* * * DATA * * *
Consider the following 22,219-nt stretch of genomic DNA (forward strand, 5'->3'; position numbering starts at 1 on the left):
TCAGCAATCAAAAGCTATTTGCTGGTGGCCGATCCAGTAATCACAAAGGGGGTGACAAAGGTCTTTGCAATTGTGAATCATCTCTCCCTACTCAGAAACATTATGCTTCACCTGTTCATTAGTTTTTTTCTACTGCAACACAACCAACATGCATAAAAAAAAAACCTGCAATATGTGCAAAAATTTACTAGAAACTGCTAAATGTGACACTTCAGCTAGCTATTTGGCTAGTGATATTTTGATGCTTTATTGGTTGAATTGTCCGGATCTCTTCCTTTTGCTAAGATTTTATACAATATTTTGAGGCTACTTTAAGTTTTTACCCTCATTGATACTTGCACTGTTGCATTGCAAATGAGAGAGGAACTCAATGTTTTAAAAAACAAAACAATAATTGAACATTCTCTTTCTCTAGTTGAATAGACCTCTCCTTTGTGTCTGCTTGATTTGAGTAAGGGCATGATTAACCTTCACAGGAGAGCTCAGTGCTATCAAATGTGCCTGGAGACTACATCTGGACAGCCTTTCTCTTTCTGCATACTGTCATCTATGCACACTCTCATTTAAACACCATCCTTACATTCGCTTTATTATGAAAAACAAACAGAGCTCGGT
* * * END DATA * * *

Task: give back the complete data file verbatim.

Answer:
Consider the following 22,219-nt stretch of genomic DNA (forward strand, 5'->3'; position numbering starts at 1 on the left):
TCAGCAATCAAAAGCTATTTGCTGGTGGCCGATCCAGTAATCACAAAGGGGGTGACAAAGGTCTTTGCAATTGTGAATCATCTCTCCCTACTCAGAAACATTATGCTTCACCTGTTCATTAGTTTTTTTCTACTGCAACACAACCAACATGCATAAAAAAAAAACCTGCAATATGTGCAAAAATTTACTAGAAACTGCTAAATGTGACACTTCAGCTAGCTATTTGGCTAGTGATATTTTGATGCTTTATTGGTTGAATTGTCCGGATCTCTTCCTTTTGCTAAGATTTTATACAATATTTTGAGGCTACTTTAAGTTTTTACCCTCATTGATACTTGCACTGTTGCATTGCAAATGAGAGAGGAACTCAATGTTTTAAAAAACAAAACAATAATTGAACATTCTCTTTCTCTAGTTGAATAGACCTCTCCTTTGTGTCTGCTTGATTTGAGTAAGGGCATGATTAACCTTCACAGGAGAGCTCAGTGCTATCAAATGTGCCTGGAGACTACATCTGGACAGCCTTTCTCTTTCTGCATACTGTCATCTATGCACACTCTCATTTAAACACCATCCTTACATTCGCTTTATTATGAAAAACAAACAGAGCTCGGT